Browse Prior Art Database

Method for disambiguating trace data in a namespace constrained environment

IP.com Disclosure Number: IPCOM000249170D
Publication Date: 2017-Feb-08
Document File: 2 page(s) / 33K

Publishing Venue

The IP.com Prior Art Database

Abstract

In namespace constrained environments, isolation rules and infrastructure mean that access to binaries and their debug data may be restricted. This leads to ambiguities and can result in incorrect or improper interpretation of the trace data. In order to make the trace data consumable, we need access to the relevant binary and its related debug data (symbol table, DWARF information, etc). We disclose here, a method to obtain this information without any security loopholes, wherein the profiler spawns a thread that temporarily joins the appropriate namespace of the target process and collects the necessary information before detaching itself from the target namespace. With this approach, profiling applications within a namespace constrained environment will just work, with minimal enhancements to the profiler.

This text was extracted from a PDF file.
This is the abbreviated version, containing approximately 52% of the total text.

1

Method for disambiguating trace data in a namespace constrained environment

Disclosed here is a method to obtain access to binaries and associated debug data (symbol table, DWARF information, etc) of a target process to be profiled, when that target process is being run in a namespace constrained environment. This method works with minimal changes to the system profiler and ensures that the profiler obtains access to the correct binary and debug data, without introducing any security loopholes.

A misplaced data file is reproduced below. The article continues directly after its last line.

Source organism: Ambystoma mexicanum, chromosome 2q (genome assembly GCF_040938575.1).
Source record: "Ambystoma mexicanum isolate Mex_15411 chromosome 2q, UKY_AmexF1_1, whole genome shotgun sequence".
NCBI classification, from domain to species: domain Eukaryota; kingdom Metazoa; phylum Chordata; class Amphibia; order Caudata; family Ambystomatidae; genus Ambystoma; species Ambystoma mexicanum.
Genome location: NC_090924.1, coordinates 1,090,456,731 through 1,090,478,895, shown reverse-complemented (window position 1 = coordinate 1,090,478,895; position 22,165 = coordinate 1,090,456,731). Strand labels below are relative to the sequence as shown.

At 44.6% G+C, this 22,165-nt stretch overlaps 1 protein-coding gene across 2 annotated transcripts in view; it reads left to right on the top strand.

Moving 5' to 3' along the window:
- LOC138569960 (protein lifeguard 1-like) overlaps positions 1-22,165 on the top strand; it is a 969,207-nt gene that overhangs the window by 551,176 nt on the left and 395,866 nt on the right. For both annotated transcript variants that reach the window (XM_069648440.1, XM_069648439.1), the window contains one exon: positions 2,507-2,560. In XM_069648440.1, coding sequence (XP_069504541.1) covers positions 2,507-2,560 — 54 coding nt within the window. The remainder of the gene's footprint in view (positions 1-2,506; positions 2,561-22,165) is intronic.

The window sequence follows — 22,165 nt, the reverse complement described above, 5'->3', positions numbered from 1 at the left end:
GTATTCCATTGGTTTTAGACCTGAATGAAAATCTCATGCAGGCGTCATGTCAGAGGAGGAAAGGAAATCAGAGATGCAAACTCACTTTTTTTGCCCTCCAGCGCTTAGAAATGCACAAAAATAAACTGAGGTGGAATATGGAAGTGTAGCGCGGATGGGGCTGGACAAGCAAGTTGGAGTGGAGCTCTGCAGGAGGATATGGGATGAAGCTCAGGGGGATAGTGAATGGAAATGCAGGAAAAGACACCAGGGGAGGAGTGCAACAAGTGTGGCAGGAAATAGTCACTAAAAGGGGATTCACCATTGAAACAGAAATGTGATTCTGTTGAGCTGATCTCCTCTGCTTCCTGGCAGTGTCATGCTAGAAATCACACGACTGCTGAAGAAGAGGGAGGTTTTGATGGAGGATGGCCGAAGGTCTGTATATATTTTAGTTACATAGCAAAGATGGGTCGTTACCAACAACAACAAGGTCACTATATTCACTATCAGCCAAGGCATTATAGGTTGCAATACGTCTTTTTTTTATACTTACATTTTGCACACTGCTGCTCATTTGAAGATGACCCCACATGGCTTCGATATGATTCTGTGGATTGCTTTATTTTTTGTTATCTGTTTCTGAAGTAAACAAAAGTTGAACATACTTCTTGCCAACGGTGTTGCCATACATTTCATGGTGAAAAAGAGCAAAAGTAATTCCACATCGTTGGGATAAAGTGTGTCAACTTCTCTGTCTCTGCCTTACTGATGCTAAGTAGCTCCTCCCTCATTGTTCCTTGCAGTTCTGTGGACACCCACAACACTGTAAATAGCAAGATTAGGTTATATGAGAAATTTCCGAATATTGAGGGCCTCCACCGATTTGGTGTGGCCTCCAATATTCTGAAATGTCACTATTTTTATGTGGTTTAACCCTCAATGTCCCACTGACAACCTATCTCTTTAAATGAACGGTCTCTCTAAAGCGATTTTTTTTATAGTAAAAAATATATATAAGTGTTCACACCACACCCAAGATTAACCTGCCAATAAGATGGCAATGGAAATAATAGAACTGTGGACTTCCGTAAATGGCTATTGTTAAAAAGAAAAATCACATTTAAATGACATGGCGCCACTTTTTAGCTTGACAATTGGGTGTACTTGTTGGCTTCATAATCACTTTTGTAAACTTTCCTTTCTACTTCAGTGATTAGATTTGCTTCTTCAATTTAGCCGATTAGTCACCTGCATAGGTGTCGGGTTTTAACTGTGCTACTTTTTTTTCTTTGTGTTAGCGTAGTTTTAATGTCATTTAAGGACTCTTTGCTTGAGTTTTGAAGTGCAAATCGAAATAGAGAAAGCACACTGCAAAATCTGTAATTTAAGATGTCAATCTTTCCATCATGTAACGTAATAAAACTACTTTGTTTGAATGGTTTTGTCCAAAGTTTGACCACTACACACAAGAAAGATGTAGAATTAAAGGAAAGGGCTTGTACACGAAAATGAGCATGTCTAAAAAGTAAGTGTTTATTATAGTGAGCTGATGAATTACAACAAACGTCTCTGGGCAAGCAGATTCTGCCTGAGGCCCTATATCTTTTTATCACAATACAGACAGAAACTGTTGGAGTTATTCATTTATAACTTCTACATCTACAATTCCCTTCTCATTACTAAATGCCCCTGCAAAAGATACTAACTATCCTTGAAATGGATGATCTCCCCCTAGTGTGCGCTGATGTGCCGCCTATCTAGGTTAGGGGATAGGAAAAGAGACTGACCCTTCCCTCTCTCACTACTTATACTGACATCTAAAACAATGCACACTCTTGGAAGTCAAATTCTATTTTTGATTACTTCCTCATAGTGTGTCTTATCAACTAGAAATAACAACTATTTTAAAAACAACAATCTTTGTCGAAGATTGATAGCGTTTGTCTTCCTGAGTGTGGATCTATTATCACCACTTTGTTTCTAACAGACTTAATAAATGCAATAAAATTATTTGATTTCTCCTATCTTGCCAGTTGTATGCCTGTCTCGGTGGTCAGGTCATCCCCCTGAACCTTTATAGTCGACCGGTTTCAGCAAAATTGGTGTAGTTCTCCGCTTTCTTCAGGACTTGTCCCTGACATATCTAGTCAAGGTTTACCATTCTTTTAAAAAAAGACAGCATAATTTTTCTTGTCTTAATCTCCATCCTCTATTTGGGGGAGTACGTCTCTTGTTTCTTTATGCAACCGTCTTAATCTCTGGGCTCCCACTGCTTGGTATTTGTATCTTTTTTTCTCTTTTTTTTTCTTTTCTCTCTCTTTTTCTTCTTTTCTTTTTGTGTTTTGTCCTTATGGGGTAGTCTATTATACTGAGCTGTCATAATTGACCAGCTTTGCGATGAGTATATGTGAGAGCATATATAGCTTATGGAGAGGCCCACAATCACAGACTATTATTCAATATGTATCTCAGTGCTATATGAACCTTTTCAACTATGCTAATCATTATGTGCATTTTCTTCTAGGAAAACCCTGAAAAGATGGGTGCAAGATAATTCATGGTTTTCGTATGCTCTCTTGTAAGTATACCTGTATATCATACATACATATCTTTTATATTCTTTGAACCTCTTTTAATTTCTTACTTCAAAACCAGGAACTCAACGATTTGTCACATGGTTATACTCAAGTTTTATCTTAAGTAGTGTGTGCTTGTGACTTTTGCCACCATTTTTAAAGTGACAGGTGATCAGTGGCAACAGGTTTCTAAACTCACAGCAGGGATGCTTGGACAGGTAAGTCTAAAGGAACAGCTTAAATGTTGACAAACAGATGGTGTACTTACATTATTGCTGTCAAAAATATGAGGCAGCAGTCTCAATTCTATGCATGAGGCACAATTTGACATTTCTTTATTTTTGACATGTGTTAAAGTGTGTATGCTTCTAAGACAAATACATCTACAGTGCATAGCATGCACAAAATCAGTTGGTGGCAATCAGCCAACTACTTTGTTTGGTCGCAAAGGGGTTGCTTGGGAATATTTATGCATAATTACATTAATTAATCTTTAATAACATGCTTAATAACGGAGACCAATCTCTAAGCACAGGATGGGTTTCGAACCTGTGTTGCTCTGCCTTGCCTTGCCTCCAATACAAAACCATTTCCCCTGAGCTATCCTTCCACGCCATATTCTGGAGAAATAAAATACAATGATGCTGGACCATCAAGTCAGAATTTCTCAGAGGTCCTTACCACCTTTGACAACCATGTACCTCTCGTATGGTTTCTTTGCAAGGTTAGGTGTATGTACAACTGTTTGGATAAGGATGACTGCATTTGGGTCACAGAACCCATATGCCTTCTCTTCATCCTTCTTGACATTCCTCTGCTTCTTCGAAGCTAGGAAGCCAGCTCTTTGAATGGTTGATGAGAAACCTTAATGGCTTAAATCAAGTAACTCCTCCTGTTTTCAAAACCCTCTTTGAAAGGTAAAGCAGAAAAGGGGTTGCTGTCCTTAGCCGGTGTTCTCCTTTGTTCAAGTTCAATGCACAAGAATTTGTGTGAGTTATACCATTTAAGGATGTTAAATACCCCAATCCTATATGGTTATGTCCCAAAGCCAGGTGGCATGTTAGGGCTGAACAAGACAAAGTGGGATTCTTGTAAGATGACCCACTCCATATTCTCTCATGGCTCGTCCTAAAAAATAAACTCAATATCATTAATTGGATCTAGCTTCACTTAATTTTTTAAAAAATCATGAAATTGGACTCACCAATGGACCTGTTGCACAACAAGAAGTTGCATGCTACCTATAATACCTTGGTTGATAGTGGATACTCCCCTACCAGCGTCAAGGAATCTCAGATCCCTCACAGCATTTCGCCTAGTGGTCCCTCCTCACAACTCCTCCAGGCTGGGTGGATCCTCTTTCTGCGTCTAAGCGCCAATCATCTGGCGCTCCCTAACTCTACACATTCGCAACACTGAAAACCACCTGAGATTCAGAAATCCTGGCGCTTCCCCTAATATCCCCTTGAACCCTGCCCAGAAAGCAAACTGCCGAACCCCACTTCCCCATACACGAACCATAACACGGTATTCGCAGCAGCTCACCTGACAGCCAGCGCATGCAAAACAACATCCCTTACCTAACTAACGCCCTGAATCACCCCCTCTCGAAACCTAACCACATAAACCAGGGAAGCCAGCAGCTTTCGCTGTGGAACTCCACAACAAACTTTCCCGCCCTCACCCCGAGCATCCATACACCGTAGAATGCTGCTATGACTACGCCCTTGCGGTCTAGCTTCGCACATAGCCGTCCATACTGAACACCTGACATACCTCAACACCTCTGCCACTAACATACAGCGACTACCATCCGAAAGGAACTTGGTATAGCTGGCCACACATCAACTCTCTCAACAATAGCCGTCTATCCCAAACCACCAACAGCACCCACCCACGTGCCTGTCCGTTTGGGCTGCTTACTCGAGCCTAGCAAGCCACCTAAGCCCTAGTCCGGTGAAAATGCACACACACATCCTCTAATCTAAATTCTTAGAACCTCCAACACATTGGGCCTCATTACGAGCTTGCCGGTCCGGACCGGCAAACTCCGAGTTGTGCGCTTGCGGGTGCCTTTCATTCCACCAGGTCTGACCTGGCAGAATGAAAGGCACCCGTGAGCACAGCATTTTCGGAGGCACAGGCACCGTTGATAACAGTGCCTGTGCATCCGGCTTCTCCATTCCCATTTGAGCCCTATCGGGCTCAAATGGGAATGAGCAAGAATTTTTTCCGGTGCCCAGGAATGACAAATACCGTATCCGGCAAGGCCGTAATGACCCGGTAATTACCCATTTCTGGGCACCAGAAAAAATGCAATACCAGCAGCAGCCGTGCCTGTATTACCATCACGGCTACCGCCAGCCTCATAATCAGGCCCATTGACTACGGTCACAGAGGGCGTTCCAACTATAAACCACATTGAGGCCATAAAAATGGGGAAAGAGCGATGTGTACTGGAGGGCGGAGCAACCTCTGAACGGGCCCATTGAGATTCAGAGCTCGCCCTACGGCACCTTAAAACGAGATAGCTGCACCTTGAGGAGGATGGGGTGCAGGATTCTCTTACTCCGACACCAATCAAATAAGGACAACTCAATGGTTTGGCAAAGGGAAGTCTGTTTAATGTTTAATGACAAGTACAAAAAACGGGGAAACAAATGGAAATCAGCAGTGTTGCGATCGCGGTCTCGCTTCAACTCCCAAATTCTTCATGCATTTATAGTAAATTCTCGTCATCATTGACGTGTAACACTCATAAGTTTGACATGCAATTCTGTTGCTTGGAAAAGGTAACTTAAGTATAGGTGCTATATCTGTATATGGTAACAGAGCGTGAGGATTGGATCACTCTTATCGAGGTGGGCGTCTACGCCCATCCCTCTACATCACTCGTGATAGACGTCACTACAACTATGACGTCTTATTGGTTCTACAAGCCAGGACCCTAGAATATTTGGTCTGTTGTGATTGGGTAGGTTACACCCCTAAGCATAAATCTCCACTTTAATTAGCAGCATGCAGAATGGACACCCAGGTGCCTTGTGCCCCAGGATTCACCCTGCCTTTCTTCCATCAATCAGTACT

Linux* namespaces enable setting up of different containers on the same system, each with a different view of certain global system resources such as pid, uid, network interface, filesystem and so on. Due to the way they work, namespaces introduce new challenges to many system utilities, including profilers. System profilers depend on the ability to access the target application binary and its related debug data for providing meaningful insights. As an example, in the case of profiling an application, the profiler usually samples the instruction pointer at a certain frequency and provides a summary at the end, indicating the function where the application spent the most time. To do this, the profiler looks at the application binary and debug data, to map a sampled address to a meaningful function name that the user can recognize. In namespace constrained environments (specifically, different mount namespaces which provide different filesystem views), profilers may not have access to the binary and its debug data to generate the address<->symbol mapping. This prevents the profiler from being able to provide meaningful insights into the running of the applications.

Method: While profiling applications, the system profiler first notices if the application being profiled has a mount namespace separate from that of the system. This can be achieved in various ways, including looking at the /proc filesystem. During profiling, the system profiler captures such...